This shock departure, complete with the lights being turned off at the time of departure, was the final knock-out punch delivered to the ANSF’s gut. At one stroke, it wiped out a key battle-winning attribute of a military force — morale. Till this time, not a single of Afghanistan’s 34 provincial capitals had fallen to the Taliban.
The cruel irony is that two weeks later, 6,000 American troops had to be sent back, this time to the less secure Kabul airport, to carry out the evacuation of civilians.
Is the Afghan Army Really To Blame?
It is easy now to blame the ANSF for incompetence and even cowardice, but a closer analysis would reveal that the larger US plan for leaving the country, which had been in place for a decade, was deeply flawed. Instead of leaving behind a fully functioning army, the ANSF was crucially dependent on US air, intelligence support and maintenance support. When that was abruptly cut off, they lost heart. Sensitive to Pakistani concerns, the US had not allowed the ANSF to develop all the capabilities needed by a modern army.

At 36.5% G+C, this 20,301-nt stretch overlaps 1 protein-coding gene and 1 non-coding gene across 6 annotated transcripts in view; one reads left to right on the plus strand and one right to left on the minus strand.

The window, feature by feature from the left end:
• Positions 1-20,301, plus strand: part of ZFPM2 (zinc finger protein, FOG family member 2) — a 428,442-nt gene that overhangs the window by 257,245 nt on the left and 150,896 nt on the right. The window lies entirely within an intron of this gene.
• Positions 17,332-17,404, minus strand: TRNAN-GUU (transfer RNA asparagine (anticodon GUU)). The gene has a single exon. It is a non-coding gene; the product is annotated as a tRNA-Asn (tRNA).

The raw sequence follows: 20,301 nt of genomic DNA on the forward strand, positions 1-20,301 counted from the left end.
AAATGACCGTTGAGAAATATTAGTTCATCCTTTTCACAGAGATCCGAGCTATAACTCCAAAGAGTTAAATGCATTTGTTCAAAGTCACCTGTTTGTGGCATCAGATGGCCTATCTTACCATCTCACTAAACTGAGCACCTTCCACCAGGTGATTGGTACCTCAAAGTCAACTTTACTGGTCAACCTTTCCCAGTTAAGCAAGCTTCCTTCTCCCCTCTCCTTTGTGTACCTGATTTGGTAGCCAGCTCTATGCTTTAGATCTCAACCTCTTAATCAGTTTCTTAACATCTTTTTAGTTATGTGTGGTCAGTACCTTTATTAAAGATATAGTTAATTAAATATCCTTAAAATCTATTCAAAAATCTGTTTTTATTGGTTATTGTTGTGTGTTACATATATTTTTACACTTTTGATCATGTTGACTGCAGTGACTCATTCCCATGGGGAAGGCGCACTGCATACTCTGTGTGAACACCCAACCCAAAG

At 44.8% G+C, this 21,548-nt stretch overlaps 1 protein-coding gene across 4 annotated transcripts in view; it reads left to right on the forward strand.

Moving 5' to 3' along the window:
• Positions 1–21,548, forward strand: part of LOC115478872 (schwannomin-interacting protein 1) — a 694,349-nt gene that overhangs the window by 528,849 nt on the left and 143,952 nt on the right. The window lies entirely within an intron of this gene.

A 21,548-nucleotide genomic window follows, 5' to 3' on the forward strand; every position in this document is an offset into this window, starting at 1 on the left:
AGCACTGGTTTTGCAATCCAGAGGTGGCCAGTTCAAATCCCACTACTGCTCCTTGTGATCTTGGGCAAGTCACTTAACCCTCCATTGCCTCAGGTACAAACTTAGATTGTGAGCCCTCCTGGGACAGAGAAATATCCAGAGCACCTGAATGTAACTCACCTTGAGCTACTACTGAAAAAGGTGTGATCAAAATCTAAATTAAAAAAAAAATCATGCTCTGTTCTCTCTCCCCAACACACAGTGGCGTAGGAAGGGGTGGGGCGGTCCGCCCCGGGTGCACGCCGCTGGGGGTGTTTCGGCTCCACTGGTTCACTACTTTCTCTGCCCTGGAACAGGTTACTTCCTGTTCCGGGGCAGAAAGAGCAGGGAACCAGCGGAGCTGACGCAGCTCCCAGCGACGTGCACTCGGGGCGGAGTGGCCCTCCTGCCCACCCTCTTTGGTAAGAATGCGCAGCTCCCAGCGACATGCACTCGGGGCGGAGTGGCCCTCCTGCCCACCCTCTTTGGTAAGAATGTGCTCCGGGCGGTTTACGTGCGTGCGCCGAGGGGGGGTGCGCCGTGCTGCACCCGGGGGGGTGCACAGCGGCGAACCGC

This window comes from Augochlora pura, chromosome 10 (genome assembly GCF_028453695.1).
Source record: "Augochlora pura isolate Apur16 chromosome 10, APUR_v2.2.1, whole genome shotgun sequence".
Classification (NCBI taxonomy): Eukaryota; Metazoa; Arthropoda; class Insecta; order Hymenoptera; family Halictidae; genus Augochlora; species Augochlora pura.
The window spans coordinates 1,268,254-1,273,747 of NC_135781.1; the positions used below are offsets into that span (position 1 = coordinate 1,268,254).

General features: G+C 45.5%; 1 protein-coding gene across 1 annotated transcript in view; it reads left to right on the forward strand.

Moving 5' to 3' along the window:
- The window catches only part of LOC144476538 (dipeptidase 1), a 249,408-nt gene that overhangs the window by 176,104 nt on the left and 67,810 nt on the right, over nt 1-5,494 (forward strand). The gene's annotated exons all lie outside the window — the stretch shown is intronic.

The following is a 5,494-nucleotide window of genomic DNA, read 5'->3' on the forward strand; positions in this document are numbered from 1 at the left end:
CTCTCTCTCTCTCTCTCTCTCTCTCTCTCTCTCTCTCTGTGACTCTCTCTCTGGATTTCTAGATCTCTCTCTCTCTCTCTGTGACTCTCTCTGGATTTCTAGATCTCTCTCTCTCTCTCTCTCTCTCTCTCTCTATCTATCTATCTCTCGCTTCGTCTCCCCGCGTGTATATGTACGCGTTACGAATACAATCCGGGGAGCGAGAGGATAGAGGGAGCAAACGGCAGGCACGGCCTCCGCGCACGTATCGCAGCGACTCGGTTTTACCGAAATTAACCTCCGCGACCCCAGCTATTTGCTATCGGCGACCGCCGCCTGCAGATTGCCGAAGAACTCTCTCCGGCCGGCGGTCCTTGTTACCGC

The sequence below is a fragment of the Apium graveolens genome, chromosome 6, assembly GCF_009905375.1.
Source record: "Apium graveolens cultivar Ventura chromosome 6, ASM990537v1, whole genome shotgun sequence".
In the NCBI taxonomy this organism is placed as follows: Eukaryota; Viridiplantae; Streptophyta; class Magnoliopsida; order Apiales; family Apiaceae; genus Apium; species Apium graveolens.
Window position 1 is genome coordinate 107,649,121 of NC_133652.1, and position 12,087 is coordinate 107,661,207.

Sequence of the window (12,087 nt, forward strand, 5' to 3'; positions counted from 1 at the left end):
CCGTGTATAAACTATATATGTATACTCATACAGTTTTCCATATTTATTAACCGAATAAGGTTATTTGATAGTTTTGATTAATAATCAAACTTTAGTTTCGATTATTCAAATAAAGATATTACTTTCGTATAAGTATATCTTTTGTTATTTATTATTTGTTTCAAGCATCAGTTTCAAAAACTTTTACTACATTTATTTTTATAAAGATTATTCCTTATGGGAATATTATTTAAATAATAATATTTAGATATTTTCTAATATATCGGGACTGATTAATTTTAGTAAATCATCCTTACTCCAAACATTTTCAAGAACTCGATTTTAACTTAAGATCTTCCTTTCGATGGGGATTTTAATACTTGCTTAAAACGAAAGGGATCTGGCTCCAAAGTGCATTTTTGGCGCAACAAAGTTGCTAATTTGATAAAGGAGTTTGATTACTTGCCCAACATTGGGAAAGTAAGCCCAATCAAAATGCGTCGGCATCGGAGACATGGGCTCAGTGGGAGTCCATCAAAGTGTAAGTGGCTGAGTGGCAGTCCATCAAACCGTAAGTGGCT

In contrast, in 1989, the Soviet Union had conducted a fighting retreat and put in place a government under Najibullah, which successfully took on the Mujahideen till the Soviet Union collapsed and the Afghan state ran out of money and support and was overwhelmed by the US-Pakistan-Saudi supported jihadis.
There are other issues as well about the American “withdrawal” that should concern us. For example, the US did not involve the elected government of Afghanistan in the process at all. The Ashraf Ghani government was elected by a minority of people in an election that was controversial. Yet, for advocates of democracy like Biden, it had sufficient legitimacy so that its exclusion from the peace process was tantamount to a travesty.
Indeed, by excluding the Ghani government from the peace process, the US effectively delegitimised it. It was left to Russia to host talks involving the Taliban and the Afghan government’s High Peace Council.